Giuseppe Chiari was born in Florence in 1926.
He attended the liceo scientifico and enrolled in the faculty of engineering. It was only after some maths exams that he became interested in the arts in their broadest sense: architecture, literature, show business, music, fashion.
He took up the piano (which he has always thought of as the musical instrument par excellence, one which symbolizes conformist sound and subjection to precise construction laws) and in 1947, with Giampiero Taverna, created the group Amici del Jazz through which he organized concerts.
During the fifties, the artist was employed in various ventures. For fifteen years he worked in his mother's dressmaking business while studying musicology, and he composed his first piece: Intervalli.
He became increasingly involved in music, organizing conferences, conventions and concerts to spread the Musica Nuova, first with the composer Pietro Grossi with whom he founded the association Vita Musicale Contemporanea in 1961 (for artists and musicians keen on musical experimentation), and later with Gruppo 70 (founded by poets Eugenio Miccini and Lamberto Pignotti, Sergio Salvi and painters Antonio Bueno and Silvio Loffredo). With this group he has conducted research in Florence since 1963 on the visual value of texts. He considers a musical score not only 'as a basis for producing the sound of music, but also as a painting to look at, in which the notes and the representation of gestures become visual elements'.
1962 was the year of the musical exhibition-event Musica e Segno produced with Sylvano Bussotti and presented in Rome at the Galleria Numero, and on the other side of the ocean at the Creative and Performing Art Centre in Buffalo. This marked the beginning of Chiari's musical compositions based on signs and the written word.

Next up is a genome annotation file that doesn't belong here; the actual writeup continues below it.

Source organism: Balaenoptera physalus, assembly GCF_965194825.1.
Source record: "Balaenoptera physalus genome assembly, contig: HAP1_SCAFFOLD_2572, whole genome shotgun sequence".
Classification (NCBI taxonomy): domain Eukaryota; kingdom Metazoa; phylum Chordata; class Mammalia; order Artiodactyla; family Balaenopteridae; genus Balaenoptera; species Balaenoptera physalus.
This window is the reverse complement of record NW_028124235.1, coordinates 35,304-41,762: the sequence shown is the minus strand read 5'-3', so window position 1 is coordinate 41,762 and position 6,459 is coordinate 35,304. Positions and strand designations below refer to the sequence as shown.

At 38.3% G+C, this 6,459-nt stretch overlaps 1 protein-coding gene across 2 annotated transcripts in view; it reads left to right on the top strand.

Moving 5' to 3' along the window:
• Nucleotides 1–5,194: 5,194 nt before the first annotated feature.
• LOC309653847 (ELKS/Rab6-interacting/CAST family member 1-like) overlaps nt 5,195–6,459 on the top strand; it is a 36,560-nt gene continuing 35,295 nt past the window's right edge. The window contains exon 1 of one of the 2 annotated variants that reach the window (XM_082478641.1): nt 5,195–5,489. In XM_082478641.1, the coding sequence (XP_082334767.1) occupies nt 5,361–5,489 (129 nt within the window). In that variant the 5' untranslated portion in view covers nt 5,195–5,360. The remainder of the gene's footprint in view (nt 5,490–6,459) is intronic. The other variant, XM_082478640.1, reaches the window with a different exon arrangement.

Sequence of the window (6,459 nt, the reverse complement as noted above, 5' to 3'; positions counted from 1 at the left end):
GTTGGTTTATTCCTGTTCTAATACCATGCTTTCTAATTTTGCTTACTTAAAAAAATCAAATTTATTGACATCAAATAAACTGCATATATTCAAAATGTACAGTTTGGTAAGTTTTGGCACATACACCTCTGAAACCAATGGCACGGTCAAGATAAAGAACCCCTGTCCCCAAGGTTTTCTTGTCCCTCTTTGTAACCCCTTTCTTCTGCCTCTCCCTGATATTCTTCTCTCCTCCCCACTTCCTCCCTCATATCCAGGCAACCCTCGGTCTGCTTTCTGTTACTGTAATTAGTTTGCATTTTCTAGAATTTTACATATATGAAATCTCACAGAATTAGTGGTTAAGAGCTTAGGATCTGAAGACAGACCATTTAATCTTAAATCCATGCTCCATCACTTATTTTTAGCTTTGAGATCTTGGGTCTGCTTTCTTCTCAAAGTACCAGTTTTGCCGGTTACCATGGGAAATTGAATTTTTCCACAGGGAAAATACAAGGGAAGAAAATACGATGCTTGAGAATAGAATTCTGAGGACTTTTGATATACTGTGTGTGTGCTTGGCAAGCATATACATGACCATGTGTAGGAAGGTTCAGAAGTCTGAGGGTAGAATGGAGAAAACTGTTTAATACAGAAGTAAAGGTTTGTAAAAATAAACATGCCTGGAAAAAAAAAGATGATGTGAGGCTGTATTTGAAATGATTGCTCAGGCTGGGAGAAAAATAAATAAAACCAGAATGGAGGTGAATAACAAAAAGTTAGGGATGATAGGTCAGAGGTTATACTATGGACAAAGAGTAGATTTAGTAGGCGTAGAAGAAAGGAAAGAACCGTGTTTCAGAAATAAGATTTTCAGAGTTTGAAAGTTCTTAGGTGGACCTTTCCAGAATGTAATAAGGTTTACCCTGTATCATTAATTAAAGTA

In the same year, again with Bussotti, he presented the exhibition Gesto e Segno at the Galleria Blu in Milan.
During the sixties the artist made important contacts, most notably Metzger, who presented him to the international Fluxus group. Since 1962 he has taken part in the European Fluxus Festivals (Festspiele Neuester Musik of Wiesbaden). In 1962 he also made a performance of Gesti sul piano, based on sounds and pictures with musical notes accompanied by gestures, an integral part of the musical score: the result was art in the making. He shares the work relating to the musical improvisation group, MEV, Musica Elettronica Viva founded by the pianist Rzewski, a frequent performer of his work (Teatrino, 1963, at a world premiere at the Judson Hall in New York during the Avant-Garde Festival and Strimpellare, 1965).
During the late sixties the artist began a new phase of self-presentation in his artistic career. Abandoning his work as a composer, he strove, by means of his own active participation, to knock down the barriers between composer, player and listener; hence the creator, by using his own physical presence to communicate by gestures and self-representation, becomes a constitutional part of this opus.
'…The music, concerts, performances, scores (an aspect of his work is the 'graphic' dimension in that he works on the scores and produces manuscripts, large photographs, films, videos, objects he uses in his 'action-concerts') are operations carried out by an artist who recuperates techniques, sounds and language and turns them upside down to reveal their limits. The instruments used are 'instruments of dialogue'.